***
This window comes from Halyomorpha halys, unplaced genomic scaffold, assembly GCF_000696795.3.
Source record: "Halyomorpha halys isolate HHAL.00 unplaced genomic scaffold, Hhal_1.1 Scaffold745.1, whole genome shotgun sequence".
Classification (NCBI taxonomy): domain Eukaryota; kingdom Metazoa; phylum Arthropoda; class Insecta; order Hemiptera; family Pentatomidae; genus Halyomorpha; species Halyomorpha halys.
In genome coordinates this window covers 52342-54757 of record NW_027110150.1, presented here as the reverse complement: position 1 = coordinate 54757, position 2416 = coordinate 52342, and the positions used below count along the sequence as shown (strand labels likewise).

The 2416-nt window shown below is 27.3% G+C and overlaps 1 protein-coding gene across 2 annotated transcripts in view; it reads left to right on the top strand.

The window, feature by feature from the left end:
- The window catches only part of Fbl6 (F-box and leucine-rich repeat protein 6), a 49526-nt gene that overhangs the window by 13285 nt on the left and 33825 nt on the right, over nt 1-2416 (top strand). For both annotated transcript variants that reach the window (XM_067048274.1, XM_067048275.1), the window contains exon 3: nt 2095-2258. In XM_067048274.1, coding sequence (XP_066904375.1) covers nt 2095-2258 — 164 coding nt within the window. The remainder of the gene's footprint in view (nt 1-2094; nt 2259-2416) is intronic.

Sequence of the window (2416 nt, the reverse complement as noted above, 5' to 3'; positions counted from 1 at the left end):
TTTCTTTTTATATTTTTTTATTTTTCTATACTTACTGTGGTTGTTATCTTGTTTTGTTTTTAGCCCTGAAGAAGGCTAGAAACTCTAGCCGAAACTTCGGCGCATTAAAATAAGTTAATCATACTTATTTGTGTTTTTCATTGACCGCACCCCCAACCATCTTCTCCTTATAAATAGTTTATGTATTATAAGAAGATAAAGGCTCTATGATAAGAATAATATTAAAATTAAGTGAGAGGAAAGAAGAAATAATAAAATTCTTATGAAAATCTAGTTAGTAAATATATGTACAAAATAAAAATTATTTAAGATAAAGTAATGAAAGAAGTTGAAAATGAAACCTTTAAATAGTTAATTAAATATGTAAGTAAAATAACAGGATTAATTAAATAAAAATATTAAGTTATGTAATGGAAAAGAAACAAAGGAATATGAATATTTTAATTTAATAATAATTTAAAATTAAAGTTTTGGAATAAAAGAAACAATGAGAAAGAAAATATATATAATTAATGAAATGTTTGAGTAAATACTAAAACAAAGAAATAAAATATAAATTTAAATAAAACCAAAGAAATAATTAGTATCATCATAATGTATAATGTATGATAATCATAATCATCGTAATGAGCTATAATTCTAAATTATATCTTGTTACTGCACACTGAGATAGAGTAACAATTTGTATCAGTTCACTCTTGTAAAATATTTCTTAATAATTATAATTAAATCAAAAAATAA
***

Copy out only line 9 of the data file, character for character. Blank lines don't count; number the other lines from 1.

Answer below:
TTTCTTTTTATATTTTTTTATTTTTCTATACTTACTGTGGTTGTTATCTTGTTTTGTTTTTAGCCCTGAAGAAGGCTAGAAACTCTAGCCGAAACTTCGGCGCATTAAAATAAGTTAATCATACTTATTTGTGTTTTTCATTGACCGCACCCCCAACCATCTTCTCCTTATAAATAGTTTATGTATTATAAGAAGATAAAGGCTCTATGATAAGAATAATATTAAAATTAAGTGAGAGGAAAGAAGAAATAATAAAATTCTTATGAAAATCTAGTTAGTAAATATATGTACAAAATAAAAATTATTTAAGATAAAGTAATGAAAGAAGTTGAAAATGAAACCTTTAAATAGTTAATTAAATATGTAAGTAAAATAACAGGATTAATTAAATAAAAATATTAAGTTATGTAATGGAAAAGAAACAAAGGAATATGAATATTTTAATTTAATAATAATTTAAAATTAAAGTTTTGGAATAAAAGAAACAATGAGAAAGAAAATATATATAATTAATGAAATGTTTGAGTAAATACTAAAACAAAGAAATAAAATATAAATTTAAATAAAACCAAAGAAATAATTAGTATCATCATAATGTATAATGTATGATAATCATAATCATCGTAATGAGCTATAATTCTAAATTATATCTTGTTACTGCACACTGAGATAGAGTAACAATTTGTATCAGTTCACTCTTGTAAAATATTTCTTAATAATTATAATTAAATCAAAAAATAA